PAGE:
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Illinois professor Lane Martin earns Presidential Early Career Award

Lane Martin
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L. Brian Stauffer

Illinois professor Lane Martin was honored with a Presidential Early Career Award for Scientists and Engineers.

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1/9/2014 | Liz Ahlberg, Physical Sciences Editor | 217-244-1073; eahlberg@illinois.edu

CHAMPAIGN, Ill. — University of Illinois professor Lane Martin is among the 102 researchers to receive the 2013 Presidential Early Career Award for Scientists and Engineers (PECASE), the highest honor the U.S. government confers upon young investigators establishing their independent research careers.

Each PECASE recipient will receive up to five years of funding to pursue research avenues of their choice. The winners are recognized for their innovation in science and technology as well as their commitment to education and outreach.

“The impressive achievements of these early-stage scientists and engineers are promising indicators of even greater successes ahead,” President Barack Obama said in a White House statement. “We are grateful for their commitment to generating the scientific and technical advancements that will ensure America’s global leadership for many years to come.”

Martin, a professor of materials science and engineering, is an expert in thin films of oxide materials. He was nominated by the U.S. Department of Defense for his research accomplishments in the synthesis and study of multifunctional materials – including ferroelectrics, magnets and multiferroics – that have enabled the development and understanding of fundamentally new materials phenomena and potential for advanced devices.

Martin plans to use his five-year award to study complex oxide materials’ thermo-electrical properties, focusing on applications for advanced solid-state cooling. He hopes that the PECASE-supported research program will unlock a deeper understanding of the physics and properties of the materials so that they can be manipulated for use in high-performance, next-generation devices.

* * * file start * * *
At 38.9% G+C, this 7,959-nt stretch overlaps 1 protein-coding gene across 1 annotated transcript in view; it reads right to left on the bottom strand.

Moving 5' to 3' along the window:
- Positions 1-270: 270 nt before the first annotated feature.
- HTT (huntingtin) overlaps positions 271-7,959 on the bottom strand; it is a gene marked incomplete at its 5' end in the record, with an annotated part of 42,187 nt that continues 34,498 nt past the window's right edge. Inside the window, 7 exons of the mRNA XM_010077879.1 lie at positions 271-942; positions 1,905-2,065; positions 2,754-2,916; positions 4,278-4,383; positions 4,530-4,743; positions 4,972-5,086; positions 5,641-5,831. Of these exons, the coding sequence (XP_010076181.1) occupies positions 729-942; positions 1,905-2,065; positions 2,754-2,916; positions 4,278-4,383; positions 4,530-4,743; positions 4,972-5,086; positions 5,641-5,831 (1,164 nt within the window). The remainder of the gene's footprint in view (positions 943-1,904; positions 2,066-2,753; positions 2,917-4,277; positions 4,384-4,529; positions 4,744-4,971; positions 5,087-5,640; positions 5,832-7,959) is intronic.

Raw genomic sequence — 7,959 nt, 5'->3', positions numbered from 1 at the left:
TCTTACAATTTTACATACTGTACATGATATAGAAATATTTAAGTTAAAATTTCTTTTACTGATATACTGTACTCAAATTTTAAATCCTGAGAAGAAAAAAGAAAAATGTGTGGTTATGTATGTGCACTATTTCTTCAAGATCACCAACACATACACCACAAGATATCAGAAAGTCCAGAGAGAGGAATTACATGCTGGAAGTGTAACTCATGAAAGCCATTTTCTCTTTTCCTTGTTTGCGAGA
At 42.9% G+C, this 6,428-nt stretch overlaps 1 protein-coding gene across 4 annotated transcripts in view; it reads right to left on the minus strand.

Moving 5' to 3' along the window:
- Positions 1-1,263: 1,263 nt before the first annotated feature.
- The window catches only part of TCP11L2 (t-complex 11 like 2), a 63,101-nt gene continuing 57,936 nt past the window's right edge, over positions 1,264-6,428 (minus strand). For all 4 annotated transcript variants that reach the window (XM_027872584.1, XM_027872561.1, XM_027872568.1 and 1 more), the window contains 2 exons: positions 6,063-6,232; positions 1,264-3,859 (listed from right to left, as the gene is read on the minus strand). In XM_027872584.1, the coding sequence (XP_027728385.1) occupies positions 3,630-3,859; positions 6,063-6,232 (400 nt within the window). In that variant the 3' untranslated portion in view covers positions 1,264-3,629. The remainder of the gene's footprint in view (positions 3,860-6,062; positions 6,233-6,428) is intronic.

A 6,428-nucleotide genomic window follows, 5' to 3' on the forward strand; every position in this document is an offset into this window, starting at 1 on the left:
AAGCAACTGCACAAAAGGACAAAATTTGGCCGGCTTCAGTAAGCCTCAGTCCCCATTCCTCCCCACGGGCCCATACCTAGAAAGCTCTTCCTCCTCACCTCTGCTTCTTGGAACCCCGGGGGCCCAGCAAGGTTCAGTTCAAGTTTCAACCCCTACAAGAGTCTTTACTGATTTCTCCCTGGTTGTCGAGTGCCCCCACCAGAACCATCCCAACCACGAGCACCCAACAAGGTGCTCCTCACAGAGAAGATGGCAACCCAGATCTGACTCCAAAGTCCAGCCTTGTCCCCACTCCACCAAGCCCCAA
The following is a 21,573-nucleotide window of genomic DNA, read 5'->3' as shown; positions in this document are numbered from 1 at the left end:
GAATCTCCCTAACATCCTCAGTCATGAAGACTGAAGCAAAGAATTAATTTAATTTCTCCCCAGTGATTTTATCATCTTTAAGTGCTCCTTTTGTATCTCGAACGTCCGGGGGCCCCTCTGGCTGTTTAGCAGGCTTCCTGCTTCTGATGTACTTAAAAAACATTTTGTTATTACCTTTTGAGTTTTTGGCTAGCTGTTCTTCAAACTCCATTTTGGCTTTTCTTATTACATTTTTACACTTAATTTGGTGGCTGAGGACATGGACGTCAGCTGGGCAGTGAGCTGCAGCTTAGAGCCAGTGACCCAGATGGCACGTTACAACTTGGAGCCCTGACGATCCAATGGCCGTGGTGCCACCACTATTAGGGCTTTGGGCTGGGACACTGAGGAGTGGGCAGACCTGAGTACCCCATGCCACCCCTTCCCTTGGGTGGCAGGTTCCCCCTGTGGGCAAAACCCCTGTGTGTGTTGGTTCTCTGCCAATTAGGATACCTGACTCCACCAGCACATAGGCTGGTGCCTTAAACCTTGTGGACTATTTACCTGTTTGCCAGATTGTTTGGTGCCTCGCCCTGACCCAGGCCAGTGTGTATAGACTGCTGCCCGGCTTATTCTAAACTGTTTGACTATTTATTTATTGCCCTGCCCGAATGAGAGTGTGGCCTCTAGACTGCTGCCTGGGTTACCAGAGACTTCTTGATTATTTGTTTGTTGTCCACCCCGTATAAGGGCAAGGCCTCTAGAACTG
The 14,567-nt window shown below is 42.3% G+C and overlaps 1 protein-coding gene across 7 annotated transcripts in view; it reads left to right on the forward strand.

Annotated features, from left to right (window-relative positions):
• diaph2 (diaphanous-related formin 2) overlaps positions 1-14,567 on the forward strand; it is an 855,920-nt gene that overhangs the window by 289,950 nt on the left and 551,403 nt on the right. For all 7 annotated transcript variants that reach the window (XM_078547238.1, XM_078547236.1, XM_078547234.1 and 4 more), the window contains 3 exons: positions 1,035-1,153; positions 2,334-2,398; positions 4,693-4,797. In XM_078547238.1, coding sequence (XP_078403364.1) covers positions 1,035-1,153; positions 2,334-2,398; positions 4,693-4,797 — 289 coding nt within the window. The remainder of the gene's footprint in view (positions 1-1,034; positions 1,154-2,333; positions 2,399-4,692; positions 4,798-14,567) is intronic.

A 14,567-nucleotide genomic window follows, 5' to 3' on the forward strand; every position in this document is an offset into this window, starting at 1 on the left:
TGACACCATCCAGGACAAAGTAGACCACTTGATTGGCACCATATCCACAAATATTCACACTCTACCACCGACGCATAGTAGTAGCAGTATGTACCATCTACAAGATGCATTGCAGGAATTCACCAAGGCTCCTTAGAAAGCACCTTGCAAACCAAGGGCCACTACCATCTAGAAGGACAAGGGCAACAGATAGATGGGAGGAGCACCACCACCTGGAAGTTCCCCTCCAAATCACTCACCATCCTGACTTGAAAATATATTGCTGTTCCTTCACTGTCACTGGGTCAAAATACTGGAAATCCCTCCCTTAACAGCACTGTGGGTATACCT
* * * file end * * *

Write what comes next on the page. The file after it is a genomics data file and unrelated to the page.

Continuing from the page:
“The fundamental work in this program will advance America’s ability to synthesize and control complex materials,” Martin said. “The material discoveries and developments made possible through this program will directly impact devices ranging from heat and field sensors, to energy harvesting and efficiency, to solid-state, low-power cooling systems.”

Martin earned his doctorate in materials science and engineering from the University of California, Berkeley, in 2008. He completed a postdoctoral research fellowship at the Lawrence Berkeley National Laboratory before joining the faculty at Illinois, where he is also affiliated with the Frederick Seitz Materials Research Laboratory. He also has received a Faculty Early Career Development award from the National Science Foundation and a Young Investigator Program award from the Army Research Office.

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